HHS advisory panel considers patient privacy rules
Existing rules may suffice for one-to-one data exchanges, panel says
- By Alice Lipowicz
- May 19, 2010
Doctors and hospitals that want to exchange patient medical data electronically for treatment purposes may not need additional rules for patients' consent providing certain conditions are met, according to recommendations being considered by a federal advisory committee to the Health and Human Services Department.
The Health IT Policy Committee, which advises HHS, reviewed recommendations today from its Privacy and Security Workgroup. The policy committee is advising HHS on implementing the health IT provisions of the economic stimulus law. Under that law, HHS will distribute more than $17 billion to doctors and hospitals who buy and meaningfully use electronic health records systems.
HHS is considering requirements for meaningful use for 2013 and beyond, including rules for protecting patient privacy during health data exchange.
Policies are needed to deal with patient privacy and consent in information exchange, especially with respect to facilitators, or middlemen, the workgroup recommended. Rules should be set for middleman data access, retention and reuse, as well as security requirements.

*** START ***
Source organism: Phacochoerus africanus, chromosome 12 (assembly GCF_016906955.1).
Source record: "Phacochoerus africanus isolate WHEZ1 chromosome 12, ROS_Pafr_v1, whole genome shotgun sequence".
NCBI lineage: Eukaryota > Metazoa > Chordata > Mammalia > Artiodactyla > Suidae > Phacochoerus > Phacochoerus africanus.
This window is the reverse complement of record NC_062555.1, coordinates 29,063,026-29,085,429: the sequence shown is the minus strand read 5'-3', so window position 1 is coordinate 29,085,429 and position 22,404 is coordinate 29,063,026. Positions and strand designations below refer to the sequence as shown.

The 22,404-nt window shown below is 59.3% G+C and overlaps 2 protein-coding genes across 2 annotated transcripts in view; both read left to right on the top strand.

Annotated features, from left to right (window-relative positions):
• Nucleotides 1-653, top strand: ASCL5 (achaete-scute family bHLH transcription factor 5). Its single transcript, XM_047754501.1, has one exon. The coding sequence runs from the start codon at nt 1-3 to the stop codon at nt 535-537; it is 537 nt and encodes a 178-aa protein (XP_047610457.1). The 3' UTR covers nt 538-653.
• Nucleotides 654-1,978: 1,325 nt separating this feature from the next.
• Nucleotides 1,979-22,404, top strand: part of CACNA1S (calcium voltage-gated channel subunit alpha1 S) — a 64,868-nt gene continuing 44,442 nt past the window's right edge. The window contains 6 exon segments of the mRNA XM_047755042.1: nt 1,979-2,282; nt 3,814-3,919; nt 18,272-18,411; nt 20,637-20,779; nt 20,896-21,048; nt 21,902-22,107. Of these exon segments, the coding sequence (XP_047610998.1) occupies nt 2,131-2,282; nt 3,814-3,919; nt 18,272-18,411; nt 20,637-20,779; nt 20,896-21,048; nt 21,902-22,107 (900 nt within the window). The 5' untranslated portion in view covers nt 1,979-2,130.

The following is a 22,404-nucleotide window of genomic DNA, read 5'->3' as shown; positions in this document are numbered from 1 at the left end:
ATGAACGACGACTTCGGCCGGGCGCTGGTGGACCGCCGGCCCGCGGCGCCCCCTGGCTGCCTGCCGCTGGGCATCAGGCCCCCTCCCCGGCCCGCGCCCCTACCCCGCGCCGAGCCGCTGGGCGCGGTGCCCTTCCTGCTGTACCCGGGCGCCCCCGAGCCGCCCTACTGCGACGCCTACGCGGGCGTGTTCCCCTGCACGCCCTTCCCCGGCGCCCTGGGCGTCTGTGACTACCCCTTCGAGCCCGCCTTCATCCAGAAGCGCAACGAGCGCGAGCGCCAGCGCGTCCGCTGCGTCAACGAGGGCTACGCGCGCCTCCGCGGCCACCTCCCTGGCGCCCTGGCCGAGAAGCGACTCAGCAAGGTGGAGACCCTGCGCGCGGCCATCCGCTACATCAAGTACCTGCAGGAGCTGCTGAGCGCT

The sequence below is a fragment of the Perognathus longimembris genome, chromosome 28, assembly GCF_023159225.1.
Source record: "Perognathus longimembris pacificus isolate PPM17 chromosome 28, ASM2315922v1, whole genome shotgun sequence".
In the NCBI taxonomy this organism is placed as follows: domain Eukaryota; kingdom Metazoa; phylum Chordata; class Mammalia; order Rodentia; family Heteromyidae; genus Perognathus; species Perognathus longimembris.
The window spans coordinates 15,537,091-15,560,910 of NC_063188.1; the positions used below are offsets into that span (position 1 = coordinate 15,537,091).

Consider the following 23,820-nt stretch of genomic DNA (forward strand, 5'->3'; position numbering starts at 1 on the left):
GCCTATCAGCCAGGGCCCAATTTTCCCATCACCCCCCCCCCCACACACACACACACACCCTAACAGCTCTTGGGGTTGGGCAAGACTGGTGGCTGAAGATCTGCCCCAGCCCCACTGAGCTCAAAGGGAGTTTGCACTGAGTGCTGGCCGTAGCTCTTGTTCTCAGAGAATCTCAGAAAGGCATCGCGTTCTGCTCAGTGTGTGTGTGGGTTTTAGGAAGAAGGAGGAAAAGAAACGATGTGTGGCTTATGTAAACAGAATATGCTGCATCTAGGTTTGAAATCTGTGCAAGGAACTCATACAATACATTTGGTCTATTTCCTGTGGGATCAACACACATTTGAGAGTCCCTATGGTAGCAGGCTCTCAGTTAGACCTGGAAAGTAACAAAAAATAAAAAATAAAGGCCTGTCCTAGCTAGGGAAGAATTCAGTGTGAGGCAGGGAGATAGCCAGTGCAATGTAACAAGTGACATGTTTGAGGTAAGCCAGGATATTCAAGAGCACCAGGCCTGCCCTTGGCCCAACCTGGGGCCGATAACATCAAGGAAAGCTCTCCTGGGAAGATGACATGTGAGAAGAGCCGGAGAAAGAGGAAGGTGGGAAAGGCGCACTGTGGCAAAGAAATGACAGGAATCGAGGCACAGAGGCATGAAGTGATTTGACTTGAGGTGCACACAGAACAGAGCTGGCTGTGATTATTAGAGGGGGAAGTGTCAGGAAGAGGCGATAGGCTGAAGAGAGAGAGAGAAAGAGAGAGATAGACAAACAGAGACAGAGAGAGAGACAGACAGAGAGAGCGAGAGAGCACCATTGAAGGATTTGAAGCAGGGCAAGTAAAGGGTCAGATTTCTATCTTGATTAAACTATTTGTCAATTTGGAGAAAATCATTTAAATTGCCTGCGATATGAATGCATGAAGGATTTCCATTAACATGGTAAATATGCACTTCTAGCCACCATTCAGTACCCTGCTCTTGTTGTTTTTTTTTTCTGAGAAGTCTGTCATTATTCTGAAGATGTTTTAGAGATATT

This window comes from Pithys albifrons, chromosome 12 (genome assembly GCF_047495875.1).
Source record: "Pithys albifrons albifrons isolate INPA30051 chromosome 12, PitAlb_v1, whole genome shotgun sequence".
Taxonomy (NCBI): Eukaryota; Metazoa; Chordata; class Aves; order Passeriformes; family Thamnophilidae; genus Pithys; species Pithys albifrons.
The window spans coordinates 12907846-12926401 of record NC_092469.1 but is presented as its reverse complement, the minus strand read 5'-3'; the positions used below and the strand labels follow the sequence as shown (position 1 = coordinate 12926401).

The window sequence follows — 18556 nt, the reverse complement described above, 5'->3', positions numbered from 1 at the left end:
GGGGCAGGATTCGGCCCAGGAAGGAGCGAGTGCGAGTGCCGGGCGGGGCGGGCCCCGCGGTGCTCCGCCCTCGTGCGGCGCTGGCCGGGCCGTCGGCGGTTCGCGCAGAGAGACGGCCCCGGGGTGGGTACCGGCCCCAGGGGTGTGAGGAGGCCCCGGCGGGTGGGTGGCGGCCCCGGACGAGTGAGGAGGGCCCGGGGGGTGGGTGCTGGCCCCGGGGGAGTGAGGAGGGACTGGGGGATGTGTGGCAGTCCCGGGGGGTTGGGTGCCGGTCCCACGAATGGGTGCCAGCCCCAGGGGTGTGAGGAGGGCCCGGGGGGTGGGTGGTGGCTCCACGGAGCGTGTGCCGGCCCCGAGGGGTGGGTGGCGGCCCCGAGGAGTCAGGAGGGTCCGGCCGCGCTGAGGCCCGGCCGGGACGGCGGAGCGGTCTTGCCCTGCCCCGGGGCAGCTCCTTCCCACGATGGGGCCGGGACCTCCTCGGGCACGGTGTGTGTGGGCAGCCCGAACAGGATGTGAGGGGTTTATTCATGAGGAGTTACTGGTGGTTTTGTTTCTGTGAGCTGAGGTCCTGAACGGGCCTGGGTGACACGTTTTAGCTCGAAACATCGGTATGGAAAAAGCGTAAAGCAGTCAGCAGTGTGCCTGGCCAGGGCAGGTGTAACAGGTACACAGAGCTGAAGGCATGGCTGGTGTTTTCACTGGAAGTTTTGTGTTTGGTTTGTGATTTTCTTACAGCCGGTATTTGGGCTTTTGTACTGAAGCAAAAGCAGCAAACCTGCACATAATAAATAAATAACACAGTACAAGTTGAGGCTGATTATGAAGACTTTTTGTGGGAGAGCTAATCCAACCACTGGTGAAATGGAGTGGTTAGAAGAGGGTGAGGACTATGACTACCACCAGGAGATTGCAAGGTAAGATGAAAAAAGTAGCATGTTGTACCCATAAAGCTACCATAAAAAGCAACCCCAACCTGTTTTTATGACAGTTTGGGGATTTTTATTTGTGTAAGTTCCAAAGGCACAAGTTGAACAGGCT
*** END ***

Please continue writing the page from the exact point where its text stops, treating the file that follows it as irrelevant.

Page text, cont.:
However, in cases in which a provider exchanges data on a one-to-one basis with another provider — with or without a facilitator — there should be requirements for encryption, limits on what personally identifiable data is contained in the message, and identification an authentication of individuals in the exchange, the workgroup said.
In that scenario, those protections ought to be enough to ensure privacy and consent, without creating additional consent rules, the workgroup added.
“If strong policies are in place and enforced, we don’t think that the above scenario needs any additional individual consent beyond what is require by current law,” the workgroup said.
Alice Lipowicz is a staff writer covering government 2.0, homeland security and other IT policies for Federal Computer Week.